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/feels/ - Advice & Venting

Talk about relationships of all kinds, ask for advice, or just vent

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Taking a crappy job Anonymous 103761

I used to get perfect grades without too much effort in high school, then near the end this got messed up for various reasons. Still managed to get into college but things still bad. Took some years out and now doing some distance courses and getting perfect grades again.

Meanwhile, I've been struggling to get a job for a long time and have been applying literally everywhere. I live in the big city now thanks to my bf. I know a few other people from high school and college are also here because they have good careers.

How do I cope if I'm stuck working in McDonald's and someone I know comes in? Either they are going to think "Haha I knew she was dumb, no wonder she ended up here" or "What a pity. All those good grades got you here?". It feels self absorbed to care about these things but I can't seem to shake the thought. I'm not going to turn down a job but I feel like I will be paranoid and feel deeply shameful if someone I know comes in.

It's not that I look down on people in these jobs (I actually have a lot of respect for them as I know they aren't easy) but I have a lot of mental baggage. A lot of my self worth comes from being smart as it's the only thing I'm good at. I got bullied in high school and it involved rumors being spread about me. I don't want people gossiping about me again, even if I'm not in contact with them. I'm not on social media so I can't post things that add context.

I'm over thinking things and shouldn't care but I suppose it feels like I will have worked hard to turn things around (getting good grades, having a job, getting to the big city) but the person that used to know me will take one look and think I'm a dumb loser and I'll feel like I'm at rock bottom again.

Anonymous 103762

Do a night shift janitor job instead so you don't have to see anybody and get paid more for night shift

Anonymous 103765

Stop caring about what others think.
Working at McDonald’s unironically made me more assertive and fearless of saying what I think specially to my so called bosses, I was so violent during that period I’m glad I quit.
I used to be like you, perfect grades in hs but mentally damaged so now I’m 22 working as a cashier without a single diploma to my name. I stopped caring, I’m the only one who truly knows my potential and even if I’m mentally ill I’m still more brilliant than the average npc in this shithole country.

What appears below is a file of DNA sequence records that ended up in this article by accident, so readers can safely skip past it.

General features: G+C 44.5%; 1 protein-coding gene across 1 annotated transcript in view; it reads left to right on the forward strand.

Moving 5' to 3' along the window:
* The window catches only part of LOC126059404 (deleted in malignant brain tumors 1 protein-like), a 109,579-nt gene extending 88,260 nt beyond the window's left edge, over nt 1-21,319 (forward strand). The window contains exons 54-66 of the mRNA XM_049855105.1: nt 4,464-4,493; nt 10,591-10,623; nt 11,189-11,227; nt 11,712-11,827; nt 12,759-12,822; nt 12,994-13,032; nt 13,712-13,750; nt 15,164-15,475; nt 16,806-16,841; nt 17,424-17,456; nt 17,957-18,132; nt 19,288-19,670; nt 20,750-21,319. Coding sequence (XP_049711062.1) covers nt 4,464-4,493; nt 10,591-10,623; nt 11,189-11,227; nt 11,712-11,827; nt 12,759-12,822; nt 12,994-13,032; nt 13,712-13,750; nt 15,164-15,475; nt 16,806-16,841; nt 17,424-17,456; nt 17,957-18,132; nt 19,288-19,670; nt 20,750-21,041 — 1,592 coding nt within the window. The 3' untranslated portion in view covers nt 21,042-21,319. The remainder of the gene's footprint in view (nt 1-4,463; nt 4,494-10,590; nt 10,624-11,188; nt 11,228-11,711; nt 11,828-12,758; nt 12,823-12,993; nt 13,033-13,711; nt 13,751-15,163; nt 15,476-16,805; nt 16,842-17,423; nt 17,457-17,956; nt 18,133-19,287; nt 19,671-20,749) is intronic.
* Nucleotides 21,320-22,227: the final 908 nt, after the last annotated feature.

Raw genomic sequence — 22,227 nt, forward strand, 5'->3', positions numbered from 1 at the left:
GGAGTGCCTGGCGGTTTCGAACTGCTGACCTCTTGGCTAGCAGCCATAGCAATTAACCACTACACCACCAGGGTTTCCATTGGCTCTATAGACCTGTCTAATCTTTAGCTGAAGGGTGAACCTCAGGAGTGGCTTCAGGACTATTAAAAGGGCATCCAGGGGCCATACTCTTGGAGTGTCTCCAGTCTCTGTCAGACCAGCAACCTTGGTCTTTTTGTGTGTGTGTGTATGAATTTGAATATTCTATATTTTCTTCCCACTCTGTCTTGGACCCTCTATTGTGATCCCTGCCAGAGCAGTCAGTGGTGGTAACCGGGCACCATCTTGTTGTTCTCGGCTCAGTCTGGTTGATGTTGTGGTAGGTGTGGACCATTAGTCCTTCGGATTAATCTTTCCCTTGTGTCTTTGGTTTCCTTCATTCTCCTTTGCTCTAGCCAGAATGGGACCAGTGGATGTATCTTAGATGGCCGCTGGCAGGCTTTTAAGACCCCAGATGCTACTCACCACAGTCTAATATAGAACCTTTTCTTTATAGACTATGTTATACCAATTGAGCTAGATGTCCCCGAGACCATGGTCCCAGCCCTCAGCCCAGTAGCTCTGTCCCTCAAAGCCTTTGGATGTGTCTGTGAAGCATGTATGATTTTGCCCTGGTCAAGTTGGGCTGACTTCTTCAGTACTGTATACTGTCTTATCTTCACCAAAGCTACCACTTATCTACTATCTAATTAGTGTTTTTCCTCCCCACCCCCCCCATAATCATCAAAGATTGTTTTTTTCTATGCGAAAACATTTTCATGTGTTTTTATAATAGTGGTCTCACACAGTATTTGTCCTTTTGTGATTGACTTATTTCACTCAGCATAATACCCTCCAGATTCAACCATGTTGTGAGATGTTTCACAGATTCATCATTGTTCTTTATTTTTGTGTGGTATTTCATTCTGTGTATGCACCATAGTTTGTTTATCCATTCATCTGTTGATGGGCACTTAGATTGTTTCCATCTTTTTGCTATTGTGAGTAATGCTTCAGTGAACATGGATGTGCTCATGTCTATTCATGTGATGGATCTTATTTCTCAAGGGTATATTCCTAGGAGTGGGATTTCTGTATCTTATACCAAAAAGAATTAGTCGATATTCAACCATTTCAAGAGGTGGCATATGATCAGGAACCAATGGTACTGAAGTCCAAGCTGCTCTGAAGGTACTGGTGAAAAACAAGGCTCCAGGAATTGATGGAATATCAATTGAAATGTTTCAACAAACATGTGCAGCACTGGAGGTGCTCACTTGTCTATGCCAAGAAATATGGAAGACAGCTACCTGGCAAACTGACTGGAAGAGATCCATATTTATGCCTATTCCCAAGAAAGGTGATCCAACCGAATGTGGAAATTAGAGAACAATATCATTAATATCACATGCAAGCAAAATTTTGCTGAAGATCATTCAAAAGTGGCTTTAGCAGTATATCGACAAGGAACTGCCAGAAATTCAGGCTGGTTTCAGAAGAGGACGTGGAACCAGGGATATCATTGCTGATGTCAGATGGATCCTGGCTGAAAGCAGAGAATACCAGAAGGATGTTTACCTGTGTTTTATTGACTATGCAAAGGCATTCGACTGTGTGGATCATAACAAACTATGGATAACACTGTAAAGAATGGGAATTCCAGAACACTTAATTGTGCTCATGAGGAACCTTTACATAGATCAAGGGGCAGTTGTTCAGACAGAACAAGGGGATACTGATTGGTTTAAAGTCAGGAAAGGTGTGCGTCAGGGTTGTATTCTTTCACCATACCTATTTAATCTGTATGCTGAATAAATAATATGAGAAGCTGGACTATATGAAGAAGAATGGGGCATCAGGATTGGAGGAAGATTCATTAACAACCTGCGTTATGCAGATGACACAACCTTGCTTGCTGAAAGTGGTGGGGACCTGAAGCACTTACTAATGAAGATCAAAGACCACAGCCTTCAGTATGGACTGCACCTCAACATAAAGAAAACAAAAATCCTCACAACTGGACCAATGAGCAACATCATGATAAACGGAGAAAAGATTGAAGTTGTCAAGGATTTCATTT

You will make it. The people who disrespect you today will envy/admire you tomorrow. You know what you’re capable of. Keep going. Don’t throw your money to the trash, save. Hit the gym to strength your mind and body.

Anonymous 103771

Ironically most of your thoughts will vanish once you start working and realize everyone sans the elite I guess are in the same hamster wheel.

Anonymous 103794

not op but isn't it dangerous to be alone at night?

Anonymous 103795

Is it not common where you live for people to work low level jobs while in college? In my experience even people from well-off families would take some random job either as an interim thing if they weren't doing anything else, to stuff a resume with some sort of experience, to earn money for their college expenses, or just for extra spending money that they don't actually need. I think most people assume that if you're high school or university age, you're just working at these places temporarily and not because you have some dead end life. It's super weird to just assume that job is all that person is capable of.

Anonymous 103798


>I used to get perfect grades without too much effort in high school

If you're in the U.S., U.S. high schools are notoriously easy so not that impressive. By senior year even I was, despite not being that smart and getting very lazy.

>Meanwhile, I've been struggling to get a job for a long time and have been applying literally everywhere.

Since high school, it should have been obvious that in the U.S. people always care more about what you do outside school than at school. Just like many colleges now care more about what you do outside of school (extracurriculars, volunteering, competitions, etc.) than grades, jobs care about what you do outside of school than grades. By the time you're mid-career no one will even care about what school you've gone to.

You should focus on either spinning your current job into something relating back to your career (It's McDonald's so it'll probably be an emphasis on soft skills) or finding a volunteering opportunity and/or doing projects you can relate back to your career.

Anonymous 103802

I'm in my 30s. This is my second try at college.

I'm not American. I don't have a job yet. McDonalds was just an example.

Anonymous 103804

No offense, but when people go to Macdonald's, all they care about is their big mac. You could be Taylor Swift, and they wouldn't notice.